Credit panel[edit]

Practice varies as to whether accession dates and donor information are included. Some donations, especially from government organizations, may specify a credit on the label. Loaned objects are usually specified in some way. It is the opinion of Kenney that donor information clutters up the object label. She believes it is better to give a list of donors on a credit panel.[1]

History[edit]

The first known "museum labels" in a museum are from the Ennigaldi-Nanna's museum (a.k.a. Belshalti-nannar museum) originally dating to circa 530BCE.[3][4]
The "museum labels" of the 20th century and 21st century BCE items found in Ennigaldi's museum were labeled in 3 different languages on clay cylinders as to what the centuries old objects were.[5][6][7]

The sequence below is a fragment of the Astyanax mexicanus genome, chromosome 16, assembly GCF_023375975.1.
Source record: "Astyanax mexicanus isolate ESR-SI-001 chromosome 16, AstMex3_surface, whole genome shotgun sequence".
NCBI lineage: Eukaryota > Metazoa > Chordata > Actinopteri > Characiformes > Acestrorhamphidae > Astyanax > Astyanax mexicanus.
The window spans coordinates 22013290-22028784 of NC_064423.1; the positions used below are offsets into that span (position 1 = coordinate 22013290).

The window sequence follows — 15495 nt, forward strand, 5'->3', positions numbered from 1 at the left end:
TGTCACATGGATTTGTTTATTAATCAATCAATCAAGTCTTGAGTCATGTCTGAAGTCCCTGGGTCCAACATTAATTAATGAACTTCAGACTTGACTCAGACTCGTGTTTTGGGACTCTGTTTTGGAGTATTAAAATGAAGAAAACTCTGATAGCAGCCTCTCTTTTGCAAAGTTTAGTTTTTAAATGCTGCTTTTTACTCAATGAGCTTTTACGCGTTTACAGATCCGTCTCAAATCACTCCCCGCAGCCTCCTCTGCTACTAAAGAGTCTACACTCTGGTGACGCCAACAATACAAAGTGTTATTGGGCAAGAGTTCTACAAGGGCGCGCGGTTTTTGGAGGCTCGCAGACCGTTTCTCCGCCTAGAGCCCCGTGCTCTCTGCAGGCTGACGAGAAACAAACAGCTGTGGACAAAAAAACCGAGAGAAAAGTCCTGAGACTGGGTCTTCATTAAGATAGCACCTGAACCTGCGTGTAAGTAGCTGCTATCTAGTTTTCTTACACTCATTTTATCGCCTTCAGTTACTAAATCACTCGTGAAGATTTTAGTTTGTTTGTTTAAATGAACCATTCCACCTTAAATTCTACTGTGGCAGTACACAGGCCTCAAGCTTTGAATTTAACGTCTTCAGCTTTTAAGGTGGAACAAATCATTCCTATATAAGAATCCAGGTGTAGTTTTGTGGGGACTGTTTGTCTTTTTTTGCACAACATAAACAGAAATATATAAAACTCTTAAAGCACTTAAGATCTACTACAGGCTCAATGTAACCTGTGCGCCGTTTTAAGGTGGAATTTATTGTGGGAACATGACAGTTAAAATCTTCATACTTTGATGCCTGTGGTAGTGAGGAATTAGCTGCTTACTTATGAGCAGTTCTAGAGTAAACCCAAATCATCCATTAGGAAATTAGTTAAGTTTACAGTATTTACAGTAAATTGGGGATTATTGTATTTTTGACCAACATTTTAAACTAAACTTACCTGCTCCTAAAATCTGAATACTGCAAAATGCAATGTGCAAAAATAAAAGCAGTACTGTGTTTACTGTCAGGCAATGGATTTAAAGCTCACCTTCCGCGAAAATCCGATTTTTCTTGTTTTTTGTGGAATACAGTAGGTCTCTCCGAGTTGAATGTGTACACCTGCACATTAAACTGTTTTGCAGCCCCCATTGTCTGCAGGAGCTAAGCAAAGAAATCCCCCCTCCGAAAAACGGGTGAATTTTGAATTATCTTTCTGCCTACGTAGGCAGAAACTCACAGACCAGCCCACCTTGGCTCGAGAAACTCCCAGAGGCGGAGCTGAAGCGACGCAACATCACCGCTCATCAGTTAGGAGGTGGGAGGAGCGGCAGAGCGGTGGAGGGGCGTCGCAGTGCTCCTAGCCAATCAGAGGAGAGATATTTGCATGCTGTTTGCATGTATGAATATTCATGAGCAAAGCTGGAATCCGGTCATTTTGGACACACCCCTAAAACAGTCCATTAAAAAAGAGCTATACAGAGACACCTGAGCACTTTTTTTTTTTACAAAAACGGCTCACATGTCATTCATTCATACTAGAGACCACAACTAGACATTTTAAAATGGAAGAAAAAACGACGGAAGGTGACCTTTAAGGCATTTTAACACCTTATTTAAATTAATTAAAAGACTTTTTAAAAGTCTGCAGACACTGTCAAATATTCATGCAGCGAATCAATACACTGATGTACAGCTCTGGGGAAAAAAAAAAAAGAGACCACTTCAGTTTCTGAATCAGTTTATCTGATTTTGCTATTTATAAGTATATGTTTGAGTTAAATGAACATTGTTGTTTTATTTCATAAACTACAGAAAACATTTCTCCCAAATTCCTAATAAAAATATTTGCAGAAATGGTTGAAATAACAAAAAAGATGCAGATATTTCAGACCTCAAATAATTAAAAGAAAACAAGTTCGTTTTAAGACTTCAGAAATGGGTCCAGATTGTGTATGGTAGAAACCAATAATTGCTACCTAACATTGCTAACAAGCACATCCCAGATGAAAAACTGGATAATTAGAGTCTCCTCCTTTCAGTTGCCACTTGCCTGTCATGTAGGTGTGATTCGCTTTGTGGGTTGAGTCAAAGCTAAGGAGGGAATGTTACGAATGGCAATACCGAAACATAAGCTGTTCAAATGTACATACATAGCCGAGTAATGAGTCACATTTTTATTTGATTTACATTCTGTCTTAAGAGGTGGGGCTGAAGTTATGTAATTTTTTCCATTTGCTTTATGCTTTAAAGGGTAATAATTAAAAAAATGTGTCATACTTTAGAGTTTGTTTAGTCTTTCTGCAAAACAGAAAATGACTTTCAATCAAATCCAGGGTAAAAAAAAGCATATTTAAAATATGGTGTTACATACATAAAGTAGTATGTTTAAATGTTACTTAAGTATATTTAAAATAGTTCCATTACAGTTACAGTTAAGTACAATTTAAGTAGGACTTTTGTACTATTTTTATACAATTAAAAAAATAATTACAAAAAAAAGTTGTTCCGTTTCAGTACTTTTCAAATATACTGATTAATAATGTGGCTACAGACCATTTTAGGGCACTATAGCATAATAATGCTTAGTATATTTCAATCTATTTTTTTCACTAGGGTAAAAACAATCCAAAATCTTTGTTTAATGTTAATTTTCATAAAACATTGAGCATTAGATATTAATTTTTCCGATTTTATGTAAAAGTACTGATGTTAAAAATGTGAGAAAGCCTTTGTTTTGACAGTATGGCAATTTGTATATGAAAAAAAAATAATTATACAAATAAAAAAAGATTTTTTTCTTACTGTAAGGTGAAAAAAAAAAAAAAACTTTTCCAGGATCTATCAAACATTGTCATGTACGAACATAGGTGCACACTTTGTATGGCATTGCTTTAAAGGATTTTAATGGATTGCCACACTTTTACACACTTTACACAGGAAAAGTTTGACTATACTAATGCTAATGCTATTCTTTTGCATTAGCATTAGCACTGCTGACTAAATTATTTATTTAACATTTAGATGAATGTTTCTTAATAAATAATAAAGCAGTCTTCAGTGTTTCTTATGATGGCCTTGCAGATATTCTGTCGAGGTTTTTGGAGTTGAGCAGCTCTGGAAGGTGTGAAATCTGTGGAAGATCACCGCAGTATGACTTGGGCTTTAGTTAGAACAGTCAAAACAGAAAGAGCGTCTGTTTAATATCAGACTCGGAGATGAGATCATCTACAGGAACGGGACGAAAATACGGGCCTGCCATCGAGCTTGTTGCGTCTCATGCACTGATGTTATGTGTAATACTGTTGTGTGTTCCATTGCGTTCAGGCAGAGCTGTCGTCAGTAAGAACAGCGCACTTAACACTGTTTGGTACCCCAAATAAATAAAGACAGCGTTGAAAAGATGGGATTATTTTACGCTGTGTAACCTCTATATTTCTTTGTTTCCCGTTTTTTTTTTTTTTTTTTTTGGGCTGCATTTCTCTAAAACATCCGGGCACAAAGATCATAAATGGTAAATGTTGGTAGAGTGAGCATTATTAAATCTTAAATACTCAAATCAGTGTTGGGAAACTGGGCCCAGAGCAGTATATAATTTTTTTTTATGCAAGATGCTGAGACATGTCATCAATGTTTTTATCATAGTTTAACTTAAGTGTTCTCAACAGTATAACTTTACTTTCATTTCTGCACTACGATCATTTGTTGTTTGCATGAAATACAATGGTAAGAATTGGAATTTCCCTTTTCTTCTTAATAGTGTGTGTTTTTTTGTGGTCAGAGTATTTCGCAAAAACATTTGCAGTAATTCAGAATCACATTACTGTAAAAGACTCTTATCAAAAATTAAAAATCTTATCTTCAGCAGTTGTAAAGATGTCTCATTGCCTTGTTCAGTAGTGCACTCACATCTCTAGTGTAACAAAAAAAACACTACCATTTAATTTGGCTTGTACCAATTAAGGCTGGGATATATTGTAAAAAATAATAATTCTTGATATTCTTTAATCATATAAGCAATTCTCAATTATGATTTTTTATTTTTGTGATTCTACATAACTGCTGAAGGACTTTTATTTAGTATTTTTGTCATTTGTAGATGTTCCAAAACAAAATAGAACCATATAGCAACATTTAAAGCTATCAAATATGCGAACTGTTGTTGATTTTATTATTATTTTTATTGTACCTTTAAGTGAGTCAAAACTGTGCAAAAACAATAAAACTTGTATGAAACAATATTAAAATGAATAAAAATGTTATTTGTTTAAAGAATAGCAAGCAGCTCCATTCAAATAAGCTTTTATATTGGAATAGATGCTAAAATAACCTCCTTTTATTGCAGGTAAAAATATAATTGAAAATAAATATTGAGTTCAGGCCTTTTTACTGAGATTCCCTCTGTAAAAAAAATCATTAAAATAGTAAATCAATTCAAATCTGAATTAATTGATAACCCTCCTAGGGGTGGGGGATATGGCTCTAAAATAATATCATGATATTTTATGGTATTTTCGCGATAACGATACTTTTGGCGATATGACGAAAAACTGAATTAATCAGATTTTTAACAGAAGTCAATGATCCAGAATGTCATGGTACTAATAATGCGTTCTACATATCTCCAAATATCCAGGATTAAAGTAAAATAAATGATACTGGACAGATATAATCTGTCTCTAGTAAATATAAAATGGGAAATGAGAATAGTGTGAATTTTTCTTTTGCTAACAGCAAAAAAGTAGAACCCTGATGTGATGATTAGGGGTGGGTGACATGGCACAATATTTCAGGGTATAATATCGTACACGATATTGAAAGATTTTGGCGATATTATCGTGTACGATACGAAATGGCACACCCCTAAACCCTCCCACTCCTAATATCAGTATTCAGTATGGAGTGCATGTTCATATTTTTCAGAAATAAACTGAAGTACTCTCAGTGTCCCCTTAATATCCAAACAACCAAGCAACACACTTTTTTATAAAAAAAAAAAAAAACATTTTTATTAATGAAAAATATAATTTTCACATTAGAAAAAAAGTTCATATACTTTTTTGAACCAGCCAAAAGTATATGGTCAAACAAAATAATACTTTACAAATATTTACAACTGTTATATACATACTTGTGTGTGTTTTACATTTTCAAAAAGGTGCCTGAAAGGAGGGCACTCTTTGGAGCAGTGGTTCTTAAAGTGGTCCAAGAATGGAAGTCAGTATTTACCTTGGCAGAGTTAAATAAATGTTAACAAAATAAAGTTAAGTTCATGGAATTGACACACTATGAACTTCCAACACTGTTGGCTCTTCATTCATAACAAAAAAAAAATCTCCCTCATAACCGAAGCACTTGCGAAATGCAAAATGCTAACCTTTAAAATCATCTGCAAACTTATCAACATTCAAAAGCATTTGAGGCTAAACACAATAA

Some of these artifacts were:

  • a kudurru, Kassite boundary marker (carved with a snake and emblems of various gods).
  • part of a statue of King Shulgi.
  • clay cone that was part of a building at Larsa.[4]

Museum-like behavior occurred as early as the 19th-century BCE which gave indications of steps of labeling and cataloging antiquities.[8][9] A "museum label" cylinder tablet describing 100 year old antiquity objects of circa 2000 BCE read,

Future[edit]

"Digital Label Tower" of electronic museum label describing the display

There are studies recently done that demonstrate the feasibility of a wireless Web-based tool for an in-gallery paperless digital label system, perhaps in the form of "Digital Label Towers" or wall mounted digital displays. Some concepts that could be used then is changing configurations of the museum labels, digitally updating the electronic museum label, usability on various display systems, and integrate third party content.[2]

Other advanced digital technology used by some museums is the use of barcodes on their museum labels.[11]

References[edit]

Museum label of a 1919 antique car
North Carolina Transportation Museum.
  1. ^ a b c d e Writing Exhibit Labels / object labels
  2. ^ a b The Enduring Label — How Shall We Label Our Exhibit Today? Applying the Principles of On-Line Publishing to an On-Site Exhibition